The Divine Command Theories

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Register to read the introduction…Any given answer that can be given by the divine command theorist seems to suppose the existence of at least one norm outside of God 's commanded will. In the textbook, Darwall provides, and then refutes, the following possible answers. 1) We should do what God commands because God is omniscient and omnibenevolent and he is aware of what we should do given any particular situation. This answer, however, leads to the conclusion that the best thing to do in the particular situation already exists, independent of whether or not God commands us to do it, the fact that God commands us to do it simply makes it the case that God chooses to share this knowledge of the best thing to do in a situation with humans. This contradicts the assumption that God is the creator of all norms. (Based on Darwall 's Philosphical Ethics p. 42-44). 2) God created us, therefore we must follow his commands out of gratitude. Again, we face the problem that there appears to be a norm that exists independently from his command: that you should show gratitude, which seems inconsistent. (Darwall 's Philosophical Ethics p. 44). 3) God is superior to us, therefore we should follow God 's command. The problem with this answer is the same as that in the previous question, namely that the fact that we should follow the commands of our superiors appears to be a norm that exists outside of God 's command. (Darwall 's Philosophical Ethics p. 45). All these answers can be taken to have the genralized form “God is/has X, therefore we should follow his command”, where X is a particular quality, however, all these answers also lead to the conclusion that “We should follow the command of anything that is/has X”, which implies a norm that exists independent of God…show more content…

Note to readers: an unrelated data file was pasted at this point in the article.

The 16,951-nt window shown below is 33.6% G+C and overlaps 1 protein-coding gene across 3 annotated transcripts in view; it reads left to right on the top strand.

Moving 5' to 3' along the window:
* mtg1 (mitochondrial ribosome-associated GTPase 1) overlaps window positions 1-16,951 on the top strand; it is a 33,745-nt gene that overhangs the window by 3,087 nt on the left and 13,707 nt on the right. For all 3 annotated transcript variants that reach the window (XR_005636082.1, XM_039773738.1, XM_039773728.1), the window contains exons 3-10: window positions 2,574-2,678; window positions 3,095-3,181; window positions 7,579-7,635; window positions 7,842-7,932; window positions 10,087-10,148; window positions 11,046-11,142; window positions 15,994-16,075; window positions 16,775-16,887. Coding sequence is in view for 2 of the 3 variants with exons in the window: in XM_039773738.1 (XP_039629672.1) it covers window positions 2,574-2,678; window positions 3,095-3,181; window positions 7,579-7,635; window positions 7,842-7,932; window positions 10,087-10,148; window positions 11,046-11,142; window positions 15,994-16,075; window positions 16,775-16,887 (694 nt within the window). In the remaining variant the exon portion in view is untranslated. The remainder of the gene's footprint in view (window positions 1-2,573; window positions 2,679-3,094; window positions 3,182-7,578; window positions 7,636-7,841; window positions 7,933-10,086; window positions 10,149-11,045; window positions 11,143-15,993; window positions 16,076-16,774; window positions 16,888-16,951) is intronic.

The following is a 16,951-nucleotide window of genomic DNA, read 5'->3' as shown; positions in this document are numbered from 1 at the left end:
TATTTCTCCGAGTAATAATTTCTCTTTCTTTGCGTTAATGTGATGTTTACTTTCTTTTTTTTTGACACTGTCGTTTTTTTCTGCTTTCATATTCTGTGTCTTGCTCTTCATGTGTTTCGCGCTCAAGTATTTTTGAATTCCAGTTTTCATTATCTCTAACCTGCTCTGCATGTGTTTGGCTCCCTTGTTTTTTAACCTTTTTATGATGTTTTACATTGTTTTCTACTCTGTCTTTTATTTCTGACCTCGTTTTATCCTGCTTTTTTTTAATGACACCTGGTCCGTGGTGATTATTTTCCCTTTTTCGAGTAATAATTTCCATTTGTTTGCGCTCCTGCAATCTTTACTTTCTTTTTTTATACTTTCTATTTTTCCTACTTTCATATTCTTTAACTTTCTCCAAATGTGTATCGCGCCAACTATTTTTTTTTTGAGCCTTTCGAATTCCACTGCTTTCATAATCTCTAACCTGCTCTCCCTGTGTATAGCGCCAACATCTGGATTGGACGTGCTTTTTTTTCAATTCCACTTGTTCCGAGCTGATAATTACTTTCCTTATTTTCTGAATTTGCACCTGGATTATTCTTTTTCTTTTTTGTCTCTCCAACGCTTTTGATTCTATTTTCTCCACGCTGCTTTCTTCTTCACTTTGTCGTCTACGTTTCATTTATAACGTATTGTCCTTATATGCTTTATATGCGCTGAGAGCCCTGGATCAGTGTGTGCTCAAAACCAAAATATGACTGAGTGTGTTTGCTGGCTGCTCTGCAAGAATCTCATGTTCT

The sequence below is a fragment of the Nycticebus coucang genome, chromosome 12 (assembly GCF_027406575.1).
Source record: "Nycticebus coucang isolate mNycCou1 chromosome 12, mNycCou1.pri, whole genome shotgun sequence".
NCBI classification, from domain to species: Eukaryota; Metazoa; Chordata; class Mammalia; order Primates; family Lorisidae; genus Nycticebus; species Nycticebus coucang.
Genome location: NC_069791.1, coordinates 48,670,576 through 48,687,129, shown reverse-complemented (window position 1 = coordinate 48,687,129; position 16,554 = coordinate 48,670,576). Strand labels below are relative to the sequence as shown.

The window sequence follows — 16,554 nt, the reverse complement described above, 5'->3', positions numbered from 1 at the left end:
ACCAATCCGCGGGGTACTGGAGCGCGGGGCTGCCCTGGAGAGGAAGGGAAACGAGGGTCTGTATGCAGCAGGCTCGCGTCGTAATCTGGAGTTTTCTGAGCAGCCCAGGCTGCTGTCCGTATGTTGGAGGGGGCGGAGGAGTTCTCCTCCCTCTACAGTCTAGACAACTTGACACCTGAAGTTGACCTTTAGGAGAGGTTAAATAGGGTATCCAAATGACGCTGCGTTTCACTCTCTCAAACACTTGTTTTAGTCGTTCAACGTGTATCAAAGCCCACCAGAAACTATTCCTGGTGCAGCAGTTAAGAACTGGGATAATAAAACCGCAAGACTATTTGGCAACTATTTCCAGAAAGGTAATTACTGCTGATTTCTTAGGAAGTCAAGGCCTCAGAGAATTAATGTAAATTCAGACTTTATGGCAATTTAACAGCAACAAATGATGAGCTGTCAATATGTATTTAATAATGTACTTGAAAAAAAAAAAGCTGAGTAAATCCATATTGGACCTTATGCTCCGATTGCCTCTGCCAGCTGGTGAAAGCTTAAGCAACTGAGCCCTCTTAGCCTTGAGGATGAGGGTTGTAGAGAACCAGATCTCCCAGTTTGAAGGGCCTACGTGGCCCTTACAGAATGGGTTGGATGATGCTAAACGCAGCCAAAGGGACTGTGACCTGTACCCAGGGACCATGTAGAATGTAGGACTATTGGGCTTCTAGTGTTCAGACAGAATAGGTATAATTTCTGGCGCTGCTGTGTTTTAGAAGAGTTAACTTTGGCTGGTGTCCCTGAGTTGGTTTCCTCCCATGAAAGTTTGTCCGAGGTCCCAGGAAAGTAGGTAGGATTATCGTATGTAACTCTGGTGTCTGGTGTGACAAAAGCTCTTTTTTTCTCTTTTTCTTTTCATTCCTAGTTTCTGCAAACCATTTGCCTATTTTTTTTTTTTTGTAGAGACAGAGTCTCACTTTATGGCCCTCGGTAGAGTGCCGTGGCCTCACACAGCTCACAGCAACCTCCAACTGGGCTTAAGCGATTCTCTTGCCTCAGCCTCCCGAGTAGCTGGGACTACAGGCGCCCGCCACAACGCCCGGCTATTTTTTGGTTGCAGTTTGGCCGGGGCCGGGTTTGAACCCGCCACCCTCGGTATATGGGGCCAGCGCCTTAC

The theological voluntarist might answer this by saying norms can be known through religious texts such as the Bible, Quran, Torah, etc. This is problematic because these texts, although seeming to contain the same points upon first glance, contain fundamental contradictions. Examples of this can be seen in the Abrahamic religions where Islam forbids alcohol, while Judaism and Christianity don 't. Judaism and Islam forbid the consumption of pork, while Christianity does not. These contradictions only get worse as you move farther from the Semitic tradition. If the theological voluntarist claims that these norms can be sensed through our internal feelings about morality, he is forced to disregard the various disagreements regarding norms, which he simply can 't
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